Conference sheds light on sexual violence, promotes prevention

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Mandy Mount, a psychologist and activist delivered the keynote address at Cal State Fullerton’s 16th annual Violence Prevention Conference, where she talked about her work in bringing hope to victims of sexual violence. (Graham McTague / Daily Titan)

Esteemed psychologist and nonviolence activist Mandy Mount, Ph.D., shed light on the effects of sexual violence on college campuses at Cal State Fullerton’s 16th annual Violence Prevention Conference, presented by the WoMen’s and Adult Reentry Program.

Mount, the keynote speaker at the conference dubbed “It’s On Us: Preventing Sexual Violence,” currently serves as the director of UC Irvine Campus Assault Resources and Education office, which she started in 2005. She also chairs the UCI Women’s Empowerment Initiative and is the project director for a large campus grant funded by the U.S. Department of Justice’s Office on Violence Against Women.

Through her work as a consultant, trainer and activist, Mount said that she aims to bring hope, trust and safety back into the lives of victims of sexual violence, who never deserved to have lost that in the first place.

“This is a call to action for me,” Mount said. “Sexual violence is devastating, it’s life-changing, and it’s completely unnecessary.”

A survey conducted across 27 institutions of higher education by the Association of American Universities during spring 2015, showed that 11.7 percent of students in the study reported experiencing non-consensual sexual contact by physical force. The number of female undergraduate student respondents who experienced sexual misconduct was 23.1 percent.

The findings also showed that the overall reporting rates to law enforcement and campus officials was low, from five to 28 percent, depending on the type of behavior.

“The numbers that we see here represent the very real experiences of human beings, of people in this room, of people we know,” Mount said.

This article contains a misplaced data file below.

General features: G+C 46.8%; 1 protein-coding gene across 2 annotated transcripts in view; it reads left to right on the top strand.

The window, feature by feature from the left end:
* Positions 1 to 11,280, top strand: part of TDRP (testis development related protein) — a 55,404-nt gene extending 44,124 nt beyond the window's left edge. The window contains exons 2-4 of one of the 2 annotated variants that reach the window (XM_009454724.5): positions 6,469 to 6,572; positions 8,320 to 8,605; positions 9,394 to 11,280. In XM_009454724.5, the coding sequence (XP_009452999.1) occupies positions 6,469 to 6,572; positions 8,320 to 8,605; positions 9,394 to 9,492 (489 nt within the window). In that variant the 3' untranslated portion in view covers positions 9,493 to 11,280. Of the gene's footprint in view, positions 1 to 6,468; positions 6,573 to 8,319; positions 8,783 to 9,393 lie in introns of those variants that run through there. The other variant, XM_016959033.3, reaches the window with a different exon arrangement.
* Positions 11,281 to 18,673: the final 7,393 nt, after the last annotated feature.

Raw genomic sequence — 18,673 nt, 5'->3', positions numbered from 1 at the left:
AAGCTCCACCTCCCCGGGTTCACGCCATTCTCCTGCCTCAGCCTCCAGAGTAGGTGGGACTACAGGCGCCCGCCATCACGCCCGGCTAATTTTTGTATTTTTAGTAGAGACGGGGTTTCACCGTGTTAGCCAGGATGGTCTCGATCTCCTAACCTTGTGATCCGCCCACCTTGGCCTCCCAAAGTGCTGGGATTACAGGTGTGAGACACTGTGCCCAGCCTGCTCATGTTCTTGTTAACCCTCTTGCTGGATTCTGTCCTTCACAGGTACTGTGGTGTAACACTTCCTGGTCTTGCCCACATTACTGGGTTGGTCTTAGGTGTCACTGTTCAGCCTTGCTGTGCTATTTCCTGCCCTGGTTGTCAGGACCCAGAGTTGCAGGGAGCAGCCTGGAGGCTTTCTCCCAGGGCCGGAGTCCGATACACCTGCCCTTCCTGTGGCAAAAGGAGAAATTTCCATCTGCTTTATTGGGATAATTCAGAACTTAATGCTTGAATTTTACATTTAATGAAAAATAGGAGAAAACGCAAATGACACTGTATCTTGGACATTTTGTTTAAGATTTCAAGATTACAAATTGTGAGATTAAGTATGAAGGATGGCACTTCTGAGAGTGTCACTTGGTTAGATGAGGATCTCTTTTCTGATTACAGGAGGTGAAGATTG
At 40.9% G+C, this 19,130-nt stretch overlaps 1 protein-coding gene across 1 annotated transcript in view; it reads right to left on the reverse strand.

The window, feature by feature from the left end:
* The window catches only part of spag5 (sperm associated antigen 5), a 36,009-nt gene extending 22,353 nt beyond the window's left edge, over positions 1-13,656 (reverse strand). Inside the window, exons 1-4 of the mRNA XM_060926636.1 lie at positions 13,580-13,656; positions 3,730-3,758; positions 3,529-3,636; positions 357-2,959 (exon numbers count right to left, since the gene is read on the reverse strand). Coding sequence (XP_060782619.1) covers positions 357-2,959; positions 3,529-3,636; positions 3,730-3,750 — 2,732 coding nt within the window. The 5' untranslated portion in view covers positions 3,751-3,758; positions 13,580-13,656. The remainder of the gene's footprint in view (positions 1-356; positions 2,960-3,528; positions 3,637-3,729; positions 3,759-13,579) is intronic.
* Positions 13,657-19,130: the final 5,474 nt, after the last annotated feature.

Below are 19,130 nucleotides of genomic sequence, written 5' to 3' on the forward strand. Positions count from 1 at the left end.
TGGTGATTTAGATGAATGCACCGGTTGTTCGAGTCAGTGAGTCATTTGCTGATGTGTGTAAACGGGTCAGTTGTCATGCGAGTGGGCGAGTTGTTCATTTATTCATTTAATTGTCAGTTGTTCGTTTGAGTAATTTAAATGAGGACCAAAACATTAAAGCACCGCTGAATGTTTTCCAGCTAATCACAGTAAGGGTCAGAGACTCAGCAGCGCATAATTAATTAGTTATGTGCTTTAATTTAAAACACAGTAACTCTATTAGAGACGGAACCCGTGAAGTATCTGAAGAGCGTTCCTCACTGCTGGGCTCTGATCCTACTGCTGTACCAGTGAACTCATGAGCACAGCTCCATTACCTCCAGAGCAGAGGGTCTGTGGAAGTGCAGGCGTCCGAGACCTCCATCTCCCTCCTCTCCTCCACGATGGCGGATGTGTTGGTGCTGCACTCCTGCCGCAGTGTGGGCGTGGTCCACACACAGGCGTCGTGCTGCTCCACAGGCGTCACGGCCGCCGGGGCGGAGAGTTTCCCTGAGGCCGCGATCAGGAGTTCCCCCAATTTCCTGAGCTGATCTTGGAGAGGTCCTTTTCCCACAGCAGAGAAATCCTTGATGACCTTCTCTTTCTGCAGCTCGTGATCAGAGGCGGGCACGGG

Mount introduced four ways that college campuses can be proactive about responding to sexual violence, which included multidisciplinary response, trauma-informed approaches and programs, research based and student-informed prevention programs and independent survivor assistance centers that provide holistic healing programs.

Following Mount’s presentations, the conference dispersed into three breakout discussion sessions, which allowed people to consider more specific subjects.

Groups included an interactive session led by the Violence Prevention Program from the WoMen’s and Adult Reentry Center, a workshop on confronting the reality in dismantling rape culture and a session on reporting sexual assaults, which focused on the disclosure processes available to the CSUF community.

The conference continued with a viewing of the 2005 documentary, “The Hunting Ground,” which exposes rape crimes across campuses all over the U.S. and the institutional cover-ups that followed.

“We know that violence is occurring and we want people to come forward,” said Mary Becerra, Director of the WoMen’s and Adult Reentry Center. “We want to instill a climate and an environment here where people feel safe to report and safe to come forward and get the care and support that they need to heal.”

Wrapping up the conference was a panel made up of CSUF staff, including Michelle Tapper, Title IX administrator; Dean of Students Tonantzin Oseguera; Alyssa Avila, violence prevention educator and victim advocate; University Police Captain John Brockie, and Stacy Mallicoat, chair of the Division of Politics, Administration and Justice.

“These are our stories and I believe it is a basic human right to feel love, to feel safe in our bodies, to feel pleasure, and to be free from fear,” Mount said.

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